Home Kristi's Studio The Studio Drywall Is Done! (Plus, My Self-Psychoanalysis)

The Studio Drywall Is Done! (Plus, My Self-Psychoanalysis)

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Y’all, I made it over a huge hurdle this weekend. After convincing myself that I wasn’t capable of doing the drywall in the studio myself (you can read more about that here), and then having no success in finding someone else to do the drywall for me, I jumped right in and did it myself. I had planned to start on Friday, but then Matt had a horrible day, so I ended up not being able to start on it until Saturday afternoon.

Here’s what I was working with. I had already moved all of the outlets (I explain here why this was necessary) and filled in the foam that had to be removed with canned spray foam. So as of Saturday, I had to cut away the excess foam, install the drywall, and then tape, mud, and sand the joints.

I am the absolute slowest at installing drywall. It took me an embarrassingly long time just to install the five sheets of drywall on two walls. But I don’t even care, because by the time I went to bed on Saturday night, all of the drywall was installed.

That was a huge hurdle for me. After convincing myself that I wasn’t capable of doing it, it felt very good to end the day with the drywall done, and done pretty well.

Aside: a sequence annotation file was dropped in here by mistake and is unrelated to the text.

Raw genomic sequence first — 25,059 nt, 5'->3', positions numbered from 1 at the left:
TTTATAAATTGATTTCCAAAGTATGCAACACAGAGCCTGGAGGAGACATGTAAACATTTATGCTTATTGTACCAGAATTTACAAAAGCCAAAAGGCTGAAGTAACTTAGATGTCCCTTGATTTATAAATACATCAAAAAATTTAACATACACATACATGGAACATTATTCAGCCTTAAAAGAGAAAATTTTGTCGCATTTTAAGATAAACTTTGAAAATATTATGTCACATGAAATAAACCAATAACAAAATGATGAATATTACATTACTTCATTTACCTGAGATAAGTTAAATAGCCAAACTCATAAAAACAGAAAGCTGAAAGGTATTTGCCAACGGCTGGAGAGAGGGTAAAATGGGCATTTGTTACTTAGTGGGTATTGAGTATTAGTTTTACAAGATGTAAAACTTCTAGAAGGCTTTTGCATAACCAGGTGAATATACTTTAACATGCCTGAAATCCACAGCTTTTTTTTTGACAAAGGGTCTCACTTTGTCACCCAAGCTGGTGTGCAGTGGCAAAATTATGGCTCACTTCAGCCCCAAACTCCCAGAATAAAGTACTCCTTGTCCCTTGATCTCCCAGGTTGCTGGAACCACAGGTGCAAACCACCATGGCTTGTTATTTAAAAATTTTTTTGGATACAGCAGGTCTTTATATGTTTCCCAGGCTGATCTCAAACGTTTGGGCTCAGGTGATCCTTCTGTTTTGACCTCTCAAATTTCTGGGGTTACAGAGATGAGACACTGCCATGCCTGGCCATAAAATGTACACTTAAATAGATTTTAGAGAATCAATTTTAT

No, I’m not nearly as good as a professional who installs drywall every day, but it looked pretty darn good, and the outlets didn’t look like a complete mess. So I was pretty pleased with the work.

And then yesterday evening, I was able to get the taping and mudding done before I went to bed. I’m not good at mudding at all. I’ve seen pros who put the mud on so smoothly that they barely have to do any sanding at all. But I’m not that person. 😀

I mud drywall much in the same way that I use wood filler. I pile it high in order to be able to sand it really smooth. And my drywall mud requires a ton of sanding. Most of my joints look pretty good…

These joints on the long mural wall turned out pretty good, even before they’re sanded.

They do still need quite a bit of sanding, though.